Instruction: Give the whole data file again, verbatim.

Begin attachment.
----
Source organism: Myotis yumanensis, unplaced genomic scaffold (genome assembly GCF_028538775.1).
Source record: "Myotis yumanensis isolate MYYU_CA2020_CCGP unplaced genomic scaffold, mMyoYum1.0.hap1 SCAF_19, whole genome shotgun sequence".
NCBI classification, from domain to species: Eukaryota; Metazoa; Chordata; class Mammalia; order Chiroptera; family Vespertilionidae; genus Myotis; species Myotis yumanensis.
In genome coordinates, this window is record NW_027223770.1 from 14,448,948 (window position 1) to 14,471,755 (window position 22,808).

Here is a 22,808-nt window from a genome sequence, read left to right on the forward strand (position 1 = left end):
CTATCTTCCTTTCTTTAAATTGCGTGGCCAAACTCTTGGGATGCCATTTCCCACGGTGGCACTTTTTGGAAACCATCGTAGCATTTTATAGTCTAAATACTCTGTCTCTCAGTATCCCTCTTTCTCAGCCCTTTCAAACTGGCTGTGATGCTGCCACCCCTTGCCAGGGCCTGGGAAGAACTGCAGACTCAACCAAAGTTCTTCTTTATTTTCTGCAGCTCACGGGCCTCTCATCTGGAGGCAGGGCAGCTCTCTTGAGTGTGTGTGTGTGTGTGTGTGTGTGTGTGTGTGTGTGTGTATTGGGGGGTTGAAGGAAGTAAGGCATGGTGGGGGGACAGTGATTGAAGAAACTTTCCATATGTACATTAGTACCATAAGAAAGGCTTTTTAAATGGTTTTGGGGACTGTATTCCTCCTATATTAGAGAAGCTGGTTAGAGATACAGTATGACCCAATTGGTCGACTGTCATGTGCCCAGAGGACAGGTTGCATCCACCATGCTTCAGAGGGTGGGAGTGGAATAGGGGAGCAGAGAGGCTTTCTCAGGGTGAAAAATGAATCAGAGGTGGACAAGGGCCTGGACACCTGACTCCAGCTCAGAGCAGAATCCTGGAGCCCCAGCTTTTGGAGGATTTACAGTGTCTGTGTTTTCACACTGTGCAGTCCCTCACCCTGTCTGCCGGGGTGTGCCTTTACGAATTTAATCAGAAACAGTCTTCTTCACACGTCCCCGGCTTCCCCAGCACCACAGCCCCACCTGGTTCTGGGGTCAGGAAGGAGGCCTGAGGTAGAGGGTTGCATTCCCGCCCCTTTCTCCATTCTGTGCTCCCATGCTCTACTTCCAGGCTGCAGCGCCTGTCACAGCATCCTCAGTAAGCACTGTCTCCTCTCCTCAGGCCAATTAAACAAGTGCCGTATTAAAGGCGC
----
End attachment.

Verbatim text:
Source organism: Myotis yumanensis, unplaced genomic scaffold (genome assembly GCF_028538775.1).
Source record: "Myotis yumanensis isolate MYYU_CA2020_CCGP unplaced genomic scaffold, mMyoYum1.0.hap1 SCAF_19, whole genome shotgun sequence".
NCBI classification, from domain to species: Eukaryota; Metazoa; Chordata; class Mammalia; order Chiroptera; family Vespertilionidae; genus Myotis; species Myotis yumanensis.
In genome coordinates, this window is record NW_027223770.1 from 14,448,948 (window position 1) to 14,471,755 (window position 22,808).

Here is a 22,808-nt window from a genome sequence, read left to right on the forward strand (position 1 = left end):
CTATCTTCCTTTCTTTAAATTGCGTGGCCAAACTCTTGGGATGCCATTTCCCACGGTGGCACTTTTTGGAAACCATCGTAGCATTTTATAGTCTAAATACTCTGTCTCTCAGTATCCCTCTTTCTCAGCCCTTTCAAACTGGCTGTGATGCTGCCACCCCTTGCCAGGGCCTGGGAAGAACTGCAGACTCAACCAAAGTTCTTCTTTATTTTCTGCAGCTCACGGGCCTCTCATCTGGAGGCAGGGCAGCTCTCTTGAGTGTGTGTGTGTGTGTGTGTGTGTGTGTGTGTGTGTGTGTATTGGGGGGTTGAAGGAAGTAAGGCATGGTGGGGGGACAGTGATTGAAGAAACTTTCCATATGTACATTAGTACCATAAGAAAGGCTTTTTAAATGGTTTTGGGGACTGTATTCCTCCTATATTAGAGAAGCTGGTTAGAGATACAGTATGACCCAATTGGTCGACTGTCATGTGCCCAGAGGACAGGTTGCATCCACCATGCTTCAGAGGGTGGGAGTGGAATAGGGGAGCAGAGAGGCTTTCTCAGGGTGAAAAATGAATCAGAGGTGGACAAGGGCCTGGACACCTGACTCCAGCTCAGAGCAGAATCCTGGAGCCCCAGCTTTTGGAGGATTTACAGTGTCTGTGTTTTCACACTGTGCAGTCCCTCACCCTGTCTGCCGGGGTGTGCCTTTACGAATTTAATCAGAAACAGTCTTCTTCACACGTCCCCGGCTTCCCCAGCACCACAGCCCCACCTGGTTCTGGGGTCAGGAAGGAGGCCTGAGGTAGAGGGTTGCATTCCCGCCCCTTTCTCCATTCTGTGCTCCCATGCTCTACTTCCAGGCTGCAGCGCCTGTCACAGCATCCTCAGTAAGCACTGTCTCCTCTCCTCAGGCCAATTAAACAAGTGCCGTATTAAAGGCGC